Organizations Can Face Vendor Risks through THEIR Actions and Relationship!
Nearly all organizations need to work with vendors or third-party suppliers. Managing risks posed by a vendor is a critical aspect to running a successful business or nonprofit. Proper management and reduces the risk of Vendor Abuse. When beginning a vendor relationship, make sure that your vendor and third-party relationship complies with the overall governing body that oversees your specific relationship. Companies can face a host of risks by engaging in business with a vendor or a third-party. Especially where confidential, sensitive, proprietary, or classified information is involved, companies can be taking a huge risk by entrusting data to an outside entity.
What is Vendor Risk Management and Vendor Relationship Management and How important is it to understand the Risks if Poorly Managed or Not Manged to Full Potential?
It’s important to understand who or what a vendor is in the context of business projects and goals. Vendors and third parties to any organization can provide a small, one-time need for a single project, or can be an ongoing business partner.
Vendors can be virtually anyone doing business with your company.
These third parties can include:
- Manufacturers and suppliers (everything from healthcare supplies, construction materials to food services).
- Service providers, including janitorial services, elevator services, office equipment services, consultants, and advisers.
- Short-term and long-term contractors. Those of widely varying skills and backgrounds, such as IT experts, developers, designers, lawyers, real-estate developers, meeting leaders, analysts, sales teams, customer-service reps, and more. Essentially, this type of vendor is anyone who provides a service for and to the company that’s not on staff.
Vendor Management is a company’s oversight of the relationships with the vendors, from acquiring them through the delivery of the required goods and services. The person in an organization who oversees these relationships is called a vendor manager and can reside in any segment of the business from human resources, to IT manager, to office manger to CEO, to CFO, to department or facility managers and so on depending on the size of the company and the role assigned. There may also be cases where other employees in the organization may manage the relationship more directly on a day-to-day basis.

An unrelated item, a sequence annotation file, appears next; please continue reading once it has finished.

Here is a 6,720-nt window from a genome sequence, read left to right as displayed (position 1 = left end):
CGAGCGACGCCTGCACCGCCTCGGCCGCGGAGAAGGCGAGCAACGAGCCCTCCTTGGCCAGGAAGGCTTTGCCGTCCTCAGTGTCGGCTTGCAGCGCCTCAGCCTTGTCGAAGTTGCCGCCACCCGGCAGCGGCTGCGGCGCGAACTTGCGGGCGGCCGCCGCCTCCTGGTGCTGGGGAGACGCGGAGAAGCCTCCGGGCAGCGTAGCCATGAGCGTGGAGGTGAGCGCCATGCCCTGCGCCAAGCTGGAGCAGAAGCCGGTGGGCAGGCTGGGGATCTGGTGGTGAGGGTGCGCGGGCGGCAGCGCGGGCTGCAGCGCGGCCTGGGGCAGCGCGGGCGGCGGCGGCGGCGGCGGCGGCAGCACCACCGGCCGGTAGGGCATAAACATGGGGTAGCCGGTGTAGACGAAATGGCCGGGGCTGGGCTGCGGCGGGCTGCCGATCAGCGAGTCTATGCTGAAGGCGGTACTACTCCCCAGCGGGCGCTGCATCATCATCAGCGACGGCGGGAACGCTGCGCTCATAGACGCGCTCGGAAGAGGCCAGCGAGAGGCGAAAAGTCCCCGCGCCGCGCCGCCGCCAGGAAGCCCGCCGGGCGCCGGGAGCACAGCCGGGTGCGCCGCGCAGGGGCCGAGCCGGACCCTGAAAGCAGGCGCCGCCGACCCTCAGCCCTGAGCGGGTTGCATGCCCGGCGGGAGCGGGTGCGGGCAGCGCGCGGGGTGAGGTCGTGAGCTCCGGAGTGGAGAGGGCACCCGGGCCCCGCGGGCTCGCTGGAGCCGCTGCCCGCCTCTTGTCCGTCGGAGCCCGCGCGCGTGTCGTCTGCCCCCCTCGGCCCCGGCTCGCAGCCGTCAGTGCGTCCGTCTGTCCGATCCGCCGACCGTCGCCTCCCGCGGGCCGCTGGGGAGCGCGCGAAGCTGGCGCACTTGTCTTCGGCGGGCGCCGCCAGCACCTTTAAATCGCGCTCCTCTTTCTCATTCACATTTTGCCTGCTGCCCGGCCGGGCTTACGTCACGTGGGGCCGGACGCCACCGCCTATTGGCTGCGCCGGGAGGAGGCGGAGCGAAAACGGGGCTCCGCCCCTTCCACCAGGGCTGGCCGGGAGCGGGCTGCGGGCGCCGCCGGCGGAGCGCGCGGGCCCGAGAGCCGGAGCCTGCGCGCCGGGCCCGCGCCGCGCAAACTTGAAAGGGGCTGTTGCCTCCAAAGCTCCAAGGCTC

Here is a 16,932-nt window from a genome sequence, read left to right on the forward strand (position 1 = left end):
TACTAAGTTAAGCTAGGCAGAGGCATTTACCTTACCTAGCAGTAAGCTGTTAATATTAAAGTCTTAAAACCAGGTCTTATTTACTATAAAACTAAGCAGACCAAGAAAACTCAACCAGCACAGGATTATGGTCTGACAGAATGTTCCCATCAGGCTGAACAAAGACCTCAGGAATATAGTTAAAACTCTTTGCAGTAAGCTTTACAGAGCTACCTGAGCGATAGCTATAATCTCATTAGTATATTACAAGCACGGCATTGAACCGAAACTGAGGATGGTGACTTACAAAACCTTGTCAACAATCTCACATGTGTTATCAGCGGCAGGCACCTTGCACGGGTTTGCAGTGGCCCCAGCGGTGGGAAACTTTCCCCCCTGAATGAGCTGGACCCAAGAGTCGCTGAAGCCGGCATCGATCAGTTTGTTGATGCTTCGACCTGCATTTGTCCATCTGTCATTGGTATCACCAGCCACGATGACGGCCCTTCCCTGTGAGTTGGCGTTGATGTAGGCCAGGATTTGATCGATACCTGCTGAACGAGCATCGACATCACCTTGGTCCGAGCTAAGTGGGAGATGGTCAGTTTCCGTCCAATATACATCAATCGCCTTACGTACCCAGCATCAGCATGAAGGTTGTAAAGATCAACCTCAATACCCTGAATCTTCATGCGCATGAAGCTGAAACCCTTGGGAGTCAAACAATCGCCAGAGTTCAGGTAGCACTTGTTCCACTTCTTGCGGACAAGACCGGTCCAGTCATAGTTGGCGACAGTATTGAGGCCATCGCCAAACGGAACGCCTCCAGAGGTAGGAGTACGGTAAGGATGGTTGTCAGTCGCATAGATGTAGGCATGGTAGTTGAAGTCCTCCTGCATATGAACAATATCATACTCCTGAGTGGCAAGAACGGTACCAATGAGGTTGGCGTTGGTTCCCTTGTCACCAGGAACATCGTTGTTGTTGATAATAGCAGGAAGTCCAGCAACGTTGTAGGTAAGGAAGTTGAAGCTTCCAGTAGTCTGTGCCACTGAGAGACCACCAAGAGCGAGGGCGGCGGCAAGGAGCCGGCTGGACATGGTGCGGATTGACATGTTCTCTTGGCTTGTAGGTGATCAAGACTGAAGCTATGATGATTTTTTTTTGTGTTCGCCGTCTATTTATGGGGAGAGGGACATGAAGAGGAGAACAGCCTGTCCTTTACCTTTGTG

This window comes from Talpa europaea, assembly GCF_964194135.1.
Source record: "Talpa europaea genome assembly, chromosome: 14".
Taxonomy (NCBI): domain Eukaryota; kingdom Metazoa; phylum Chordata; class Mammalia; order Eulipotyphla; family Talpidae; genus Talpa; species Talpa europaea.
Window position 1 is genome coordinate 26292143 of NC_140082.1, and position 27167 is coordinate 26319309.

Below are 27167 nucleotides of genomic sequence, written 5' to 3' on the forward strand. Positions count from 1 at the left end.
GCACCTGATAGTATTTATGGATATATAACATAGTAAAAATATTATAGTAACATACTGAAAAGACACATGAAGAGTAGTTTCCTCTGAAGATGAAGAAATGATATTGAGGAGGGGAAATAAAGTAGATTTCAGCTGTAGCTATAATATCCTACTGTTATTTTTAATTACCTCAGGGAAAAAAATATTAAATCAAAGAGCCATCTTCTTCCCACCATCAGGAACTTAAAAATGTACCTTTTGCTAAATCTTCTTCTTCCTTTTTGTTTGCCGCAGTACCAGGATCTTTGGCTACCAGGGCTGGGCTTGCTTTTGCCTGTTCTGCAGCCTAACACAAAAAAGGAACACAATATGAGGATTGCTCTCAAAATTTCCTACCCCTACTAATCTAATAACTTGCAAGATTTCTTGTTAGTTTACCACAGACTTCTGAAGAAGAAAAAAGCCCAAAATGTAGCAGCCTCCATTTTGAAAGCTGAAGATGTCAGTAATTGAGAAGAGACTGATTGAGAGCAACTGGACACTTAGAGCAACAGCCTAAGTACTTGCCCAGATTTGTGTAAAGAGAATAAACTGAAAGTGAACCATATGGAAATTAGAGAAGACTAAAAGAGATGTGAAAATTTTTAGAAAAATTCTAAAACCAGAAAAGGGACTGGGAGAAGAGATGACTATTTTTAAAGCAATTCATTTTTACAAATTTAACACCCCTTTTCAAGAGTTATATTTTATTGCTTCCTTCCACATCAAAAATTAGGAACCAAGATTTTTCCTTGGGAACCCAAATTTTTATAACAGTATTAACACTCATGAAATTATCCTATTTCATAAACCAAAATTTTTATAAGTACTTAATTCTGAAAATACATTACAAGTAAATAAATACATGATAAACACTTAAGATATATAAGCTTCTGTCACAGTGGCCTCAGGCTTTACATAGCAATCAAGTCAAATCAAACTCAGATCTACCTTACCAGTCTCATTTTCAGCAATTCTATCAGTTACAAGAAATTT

Vendor risk management is an important component of vendor management because third parties can pose many risks including financial, reputational, compliance, legal, and more. Therefore, it’s always in a company’s best interest to protect itself from vendor risks – before entering into, during, and even after the vendor relationship ends.
Do you have a Vendor Risk Management Plan?
What Risks is your Organization allowing by not?
How can these Risks Disrupt Business?
Can the Risk impose Reputable Damages?
How much are the Risks Costing your Company … Daily? Weekly? Monthly?
How much Visibility Do you REALLY have into your Vendor and Suppliers?
Are there multiple “eyes and hands” managing the same accounts?
A VENDOR RISK MANAGEMENT PLAN is an organization-wide plan that clearly outlines the types of conduct, access, role, performance etc. that both company and the vendor have agreed on. This document should reflect deep consideration by both parties. The plan should also detail required testing and periodic review to maximize the vendor’s ability to do his or her job, but without compromising the company in any way. Without such a plan or management the organization is risking loss profits, reputable damages, vendor negligence, compliance issues, lack of cost control and competitive losses.
Depending on the vendor and service or material provided, these relationships need to be spelled out step by step, with checklists, to ensure that all steps are followed. The entire organization must buy into the process, and it should provide VISIBILITY TO THE COMPLIANCE, HR, management, departments and legal teams as needed.
Provider or Vendor Fraud is an “intentional” deception or misrepresentation which results in an unearned benefit to a supplier or vendor, usually in the form of an excess payment.
10 Potential Provider or Vendor Fraud examples include:
- Provider billing for services that were not rendered
- Providing services which are not necessary
- Provider billing for a covered service when a noncovered service was provided
- Billing for a more costly service than was performed
- Double Billing
- Altering and/or falsifying fees
- Breach of legal or compliance regulations
- Breach of HIPAA (the Health Insurance Portability and Accountability Act) regulations
- Data security
- Loss of intellectual property
These are just a few of the risks posed by vendor and third-party relationships – all of which could result in severe losses to the company, including fines and reputable damages.
Managing risk means ensuring consistency and visibility, so it’s crucial to hold short- as well as long-term contractors to the same risk management standards. Access and other types of secure information may be different for a short-term versus a long term vendor, but regardless of the contract length, the rules around compliance should be the same.
Vendor Management Solutions (VMS) reduces and/or eliminates Vendor Risks by providing the tools needed to access, manage and have complete visibility into vendor billing, agreements, renewals, contracts, assets and supplier – vendor services. VMS improves process and ensures vendors are held accountable to terms and agreements and finds errors in billing and contracts resulting in recovered revenue to the client and increasing bottom line profits.
Contact LIMITLESS for information on Fully Managed Vendor Management Software.